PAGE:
Treating Borderline States in Marriage: Dealing with Oppositionalism, Ruthless Aggression, and Severe Resistance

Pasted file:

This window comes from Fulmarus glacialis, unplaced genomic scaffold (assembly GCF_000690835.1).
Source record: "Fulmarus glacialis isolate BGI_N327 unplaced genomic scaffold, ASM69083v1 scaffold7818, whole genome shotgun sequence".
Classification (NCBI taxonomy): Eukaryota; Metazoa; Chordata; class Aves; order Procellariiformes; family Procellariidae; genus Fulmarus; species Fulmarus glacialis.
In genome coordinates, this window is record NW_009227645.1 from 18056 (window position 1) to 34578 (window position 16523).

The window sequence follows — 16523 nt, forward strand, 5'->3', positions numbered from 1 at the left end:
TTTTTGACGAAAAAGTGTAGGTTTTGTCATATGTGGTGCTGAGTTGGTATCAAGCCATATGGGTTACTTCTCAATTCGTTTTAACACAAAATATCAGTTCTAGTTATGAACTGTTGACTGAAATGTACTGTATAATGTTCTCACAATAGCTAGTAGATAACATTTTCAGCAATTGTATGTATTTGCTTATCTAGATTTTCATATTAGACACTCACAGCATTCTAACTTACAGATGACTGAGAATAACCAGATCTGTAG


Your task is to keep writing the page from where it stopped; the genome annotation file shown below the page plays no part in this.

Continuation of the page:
Personality disordered couples often seem impervious to change, leaving even the most skillful therapist frustrated, entangled, and at wit’ send. Unable to tolerate their fear and pain, these couples reactively act out and engage in ruthless personal attacks agains self, spouse, and therapist. Charles McCormack has constructed a new therapeutic approach to work with the acting-out primitive defenses, and undifferentiated dyadic relationships characteristic of these troubled and troublesome couples. In therapy, the underlying dynamics and motivations of such provocative behavior are brought to awareness, as the therapist allows himself to identify with his own primitive self. McCormack describes this process with detailed clinical vignettes of both the verbal exchanges of the couple and the therapist’s inner experience. Entering the relationship with the couple via the countertransference enables the therapist to understand both partners from the inside out, and to offer the necessary attuned responsiveness. Creating a holding environment, and engaging in separate dyadic exchanges in which the therapist interacts sequentially with each individual, are just some of the techniques offered in this unique and valuable book that will enhance the capacities of every therapist.